October 4, 2016 by bck1402
Directed by Tim Burton
Tim Burton has been branching out in terms of the movies he’s been making since Alice in Wonderland through to Big Eyes. There’s almost a sense that the man has mellowed a little, and Miss Peregrine shows little sign of the director returning to his dark and quirky roots.
And it could be a good thing.
While there are still a few odd touches, and hints of Burton’s personal influences such as the designs of the Hollows, the general tone of the films is fairly removed from Burton’s sensibilities. The filming in actual locations and the lack of CGI or stylised designed environments gives the movie a more grounded reality that is often lacking in Burton’s movies.
What we have here is a seasoned and confident Burton who is not relying to much on the quirkiness that he built his career on. He’s got a strong handle on his young cast of Peculiar Children who carry a majority of the movie. Asa Butterfield does well as Jake, playing off against his more seasoned star-studded co-stars, from Eva Green as the titular Miss Peregrine, to Chris O’Dowd who plays Jake’s father, Allison Janney and Samuel L Jackson, with a special appearance by one grand Dame. There are no shortage of solid performances here.
With the Peculiar Children, the visual effects managed to make them unique while maintaining the grounded sense of reality to a certain respect. It does give us something of a grand finale showcase with a nice tribute to a particular effects master, done in glorious fashion.
Still, Burton as director manages to maintain the fairytale sense of the story, allowing certain horrors to play out by letting the monsters truly be monsters, committing some monstrous and horrific acts within the movie. Some adults may find such horror disconcerting within what may seem like a children’s film, but really, I’m sure most kids can handle it. Such horror is the stuff of fairy tales.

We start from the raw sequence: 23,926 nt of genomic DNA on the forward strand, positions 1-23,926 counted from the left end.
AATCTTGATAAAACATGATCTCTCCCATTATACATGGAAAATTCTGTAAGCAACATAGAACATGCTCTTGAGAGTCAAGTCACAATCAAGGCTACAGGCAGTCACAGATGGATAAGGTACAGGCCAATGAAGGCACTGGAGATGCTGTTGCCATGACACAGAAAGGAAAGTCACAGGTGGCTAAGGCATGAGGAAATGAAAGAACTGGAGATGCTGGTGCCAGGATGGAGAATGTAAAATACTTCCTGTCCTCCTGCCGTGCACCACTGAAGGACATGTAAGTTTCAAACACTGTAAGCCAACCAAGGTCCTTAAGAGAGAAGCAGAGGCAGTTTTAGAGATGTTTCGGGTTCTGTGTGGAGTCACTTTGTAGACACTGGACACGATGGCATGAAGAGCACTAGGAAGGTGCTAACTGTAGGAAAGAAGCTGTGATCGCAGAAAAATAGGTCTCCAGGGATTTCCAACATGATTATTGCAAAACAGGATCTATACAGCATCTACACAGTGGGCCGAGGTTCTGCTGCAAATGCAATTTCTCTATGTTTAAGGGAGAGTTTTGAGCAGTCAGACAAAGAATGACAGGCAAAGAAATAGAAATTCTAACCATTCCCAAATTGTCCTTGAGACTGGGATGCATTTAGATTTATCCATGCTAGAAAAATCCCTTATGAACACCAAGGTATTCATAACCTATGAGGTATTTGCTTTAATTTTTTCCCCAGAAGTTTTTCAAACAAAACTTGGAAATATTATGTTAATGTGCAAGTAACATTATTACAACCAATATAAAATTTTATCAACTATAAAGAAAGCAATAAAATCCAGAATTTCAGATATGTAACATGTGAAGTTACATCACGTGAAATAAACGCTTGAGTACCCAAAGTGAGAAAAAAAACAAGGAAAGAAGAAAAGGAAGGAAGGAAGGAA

I’m really trying not to give too much away because part of the joy in this movie is the discovery and experience of encountering the fantasy. It may turn a few viewers off in that the blend of the fantastic with the mundane may create a dichotomy that some may not be able to resolve especially once the two worlds clash. There is a simple story here, but the length and breadth of the movie may draw it out a bit too much. That being said, nothing is truly wasted, especially where the design is concerned, and if you’re paying a little attention to the proceedings. It definitely has brains.
Overall, it has chills and spills, a couple of surprises where the stars are concerned, and it manages to entertain in a fair manner. I won’t go on with some of its faults, of which there are few; those are overshadowed. The only thing missing, that stands out greatly, is the lack of Danny Elfman’s music. It just might have taken the movie a little more over the top and given us a truly whimsical sense to savour.
Rating: ***1/2 / 5